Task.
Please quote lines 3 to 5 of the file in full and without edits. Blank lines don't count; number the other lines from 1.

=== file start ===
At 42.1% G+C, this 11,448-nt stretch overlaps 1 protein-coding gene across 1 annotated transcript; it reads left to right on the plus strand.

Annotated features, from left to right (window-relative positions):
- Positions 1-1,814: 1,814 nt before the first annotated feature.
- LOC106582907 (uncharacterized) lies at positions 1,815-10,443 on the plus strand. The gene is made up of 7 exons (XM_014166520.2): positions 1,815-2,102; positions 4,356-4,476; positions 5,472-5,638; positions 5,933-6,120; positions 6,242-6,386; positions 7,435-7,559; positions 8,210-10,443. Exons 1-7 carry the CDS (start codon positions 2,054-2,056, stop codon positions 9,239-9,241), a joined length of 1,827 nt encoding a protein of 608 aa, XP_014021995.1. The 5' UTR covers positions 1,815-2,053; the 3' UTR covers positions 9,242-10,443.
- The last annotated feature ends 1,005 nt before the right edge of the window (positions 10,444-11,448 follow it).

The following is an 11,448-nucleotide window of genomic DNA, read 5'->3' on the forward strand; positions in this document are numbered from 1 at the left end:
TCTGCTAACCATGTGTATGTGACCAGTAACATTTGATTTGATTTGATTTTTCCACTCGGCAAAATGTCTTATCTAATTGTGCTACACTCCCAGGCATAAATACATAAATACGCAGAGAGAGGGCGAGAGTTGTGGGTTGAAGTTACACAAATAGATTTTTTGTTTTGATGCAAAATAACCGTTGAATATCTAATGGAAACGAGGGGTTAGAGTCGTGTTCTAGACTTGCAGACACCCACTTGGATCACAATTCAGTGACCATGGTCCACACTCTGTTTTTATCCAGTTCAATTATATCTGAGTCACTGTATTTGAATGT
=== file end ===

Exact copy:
- Positions 1-1,814: 1,814 nt before the first annotated feature.
- LOC106582907 (uncharacterized) lies at positions 1,815-10,443 on the plus strand. The gene is made up of 7 exons (XM_014166520.2): positions 1,815-2,102; positions 4,356-4,476; positions 5,472-5,638; positions 5,933-6,120; positions 6,242-6,386; positions 7,435-7,559; positions 8,210-10,443. Exons 1-7 carry the CDS (start codon positions 2,054-2,056, stop codon positions 9,239-9,241), a joined length of 1,827 nt encoding a protein of 608 aa, XP_014021995.1. The 5' UTR covers positions 1,815-2,053; the 3' UTR covers positions 9,242-10,443.
- The last annotated feature ends 1,005 nt before the right edge of the window (positions 10,444-11,448 follow it).